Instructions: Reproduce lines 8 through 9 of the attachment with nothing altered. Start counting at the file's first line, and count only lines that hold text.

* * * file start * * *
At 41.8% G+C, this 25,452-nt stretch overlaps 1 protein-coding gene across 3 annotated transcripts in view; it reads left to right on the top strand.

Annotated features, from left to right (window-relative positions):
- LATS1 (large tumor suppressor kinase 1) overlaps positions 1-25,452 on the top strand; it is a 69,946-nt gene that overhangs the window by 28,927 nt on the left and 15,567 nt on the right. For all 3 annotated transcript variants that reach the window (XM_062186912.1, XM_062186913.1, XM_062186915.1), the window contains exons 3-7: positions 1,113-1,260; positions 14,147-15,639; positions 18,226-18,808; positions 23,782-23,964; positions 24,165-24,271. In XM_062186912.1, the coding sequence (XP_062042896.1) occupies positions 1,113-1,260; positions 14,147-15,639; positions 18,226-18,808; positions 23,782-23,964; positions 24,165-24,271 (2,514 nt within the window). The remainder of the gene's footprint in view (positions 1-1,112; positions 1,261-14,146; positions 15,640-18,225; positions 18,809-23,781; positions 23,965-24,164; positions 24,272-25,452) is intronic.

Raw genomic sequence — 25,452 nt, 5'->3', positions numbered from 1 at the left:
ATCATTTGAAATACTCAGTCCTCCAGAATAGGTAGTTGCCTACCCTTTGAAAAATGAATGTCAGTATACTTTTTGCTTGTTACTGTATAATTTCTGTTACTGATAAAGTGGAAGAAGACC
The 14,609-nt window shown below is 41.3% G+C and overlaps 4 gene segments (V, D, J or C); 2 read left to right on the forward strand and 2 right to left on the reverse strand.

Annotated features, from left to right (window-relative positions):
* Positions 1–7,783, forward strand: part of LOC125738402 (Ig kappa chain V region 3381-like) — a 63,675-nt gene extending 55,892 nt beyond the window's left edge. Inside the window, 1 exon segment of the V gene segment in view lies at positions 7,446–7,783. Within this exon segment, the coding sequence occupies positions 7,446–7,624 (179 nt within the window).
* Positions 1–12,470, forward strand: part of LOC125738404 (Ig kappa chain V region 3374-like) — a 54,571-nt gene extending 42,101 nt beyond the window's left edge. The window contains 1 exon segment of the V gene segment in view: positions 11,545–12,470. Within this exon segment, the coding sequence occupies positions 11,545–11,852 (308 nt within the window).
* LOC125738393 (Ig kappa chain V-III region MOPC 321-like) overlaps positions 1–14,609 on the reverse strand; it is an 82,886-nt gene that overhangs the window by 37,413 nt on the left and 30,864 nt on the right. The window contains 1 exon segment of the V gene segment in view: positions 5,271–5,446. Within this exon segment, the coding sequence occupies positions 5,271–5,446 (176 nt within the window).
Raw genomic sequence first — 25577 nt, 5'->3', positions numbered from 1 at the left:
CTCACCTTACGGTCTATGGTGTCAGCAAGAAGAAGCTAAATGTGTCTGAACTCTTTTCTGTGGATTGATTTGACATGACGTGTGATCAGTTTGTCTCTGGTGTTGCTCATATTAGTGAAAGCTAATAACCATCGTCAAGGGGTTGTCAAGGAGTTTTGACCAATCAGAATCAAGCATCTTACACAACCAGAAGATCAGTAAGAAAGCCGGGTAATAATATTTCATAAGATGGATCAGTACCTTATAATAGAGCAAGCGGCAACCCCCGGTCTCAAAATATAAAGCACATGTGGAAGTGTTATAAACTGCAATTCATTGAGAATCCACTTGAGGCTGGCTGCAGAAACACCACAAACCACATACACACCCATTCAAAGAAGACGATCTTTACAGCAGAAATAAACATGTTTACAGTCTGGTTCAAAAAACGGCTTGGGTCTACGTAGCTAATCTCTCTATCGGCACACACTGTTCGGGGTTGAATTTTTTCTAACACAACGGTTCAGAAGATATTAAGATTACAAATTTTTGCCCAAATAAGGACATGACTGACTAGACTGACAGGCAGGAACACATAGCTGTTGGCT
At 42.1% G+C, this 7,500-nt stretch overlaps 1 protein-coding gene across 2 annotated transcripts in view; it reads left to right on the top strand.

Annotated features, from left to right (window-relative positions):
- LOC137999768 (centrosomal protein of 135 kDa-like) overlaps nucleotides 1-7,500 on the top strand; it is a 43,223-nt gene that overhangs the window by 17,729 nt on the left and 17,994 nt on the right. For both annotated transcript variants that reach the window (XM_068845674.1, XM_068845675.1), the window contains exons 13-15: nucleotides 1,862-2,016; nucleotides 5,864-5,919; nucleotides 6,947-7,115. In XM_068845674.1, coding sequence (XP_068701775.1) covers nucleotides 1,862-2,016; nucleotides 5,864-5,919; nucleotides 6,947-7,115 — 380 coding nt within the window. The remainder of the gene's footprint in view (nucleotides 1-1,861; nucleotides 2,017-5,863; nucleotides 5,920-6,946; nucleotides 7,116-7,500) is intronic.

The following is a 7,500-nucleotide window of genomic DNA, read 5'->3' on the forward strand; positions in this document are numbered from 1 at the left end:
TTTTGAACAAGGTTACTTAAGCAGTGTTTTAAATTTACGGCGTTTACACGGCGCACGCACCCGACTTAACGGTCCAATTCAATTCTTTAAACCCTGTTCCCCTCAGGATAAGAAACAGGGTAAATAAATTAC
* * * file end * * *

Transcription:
* Positions 1–7,783, forward strand: part of LOC125738402 (Ig kappa chain V region 3381-like) — a 63,675-nt gene extending 55,892 nt beyond the window's left edge. Inside the window, 1 exon segment of the V gene segment in view lies at positions 7,446–7,783. Within this exon segment, the coding sequence occupies positions 7,446–7,624 (179 nt within the window).
* Positions 1–12,470, forward strand: part of LOC125738404 (Ig kappa chain V region 3374-like) — a 54,571-nt gene extending 42,101 nt beyond the window's left edge. The window contains 1 exon segment of the V gene segment in view: positions 11,545–12,470. Within this exon segment, the coding sequence occupies positions 11,545–11,852 (308 nt within the window).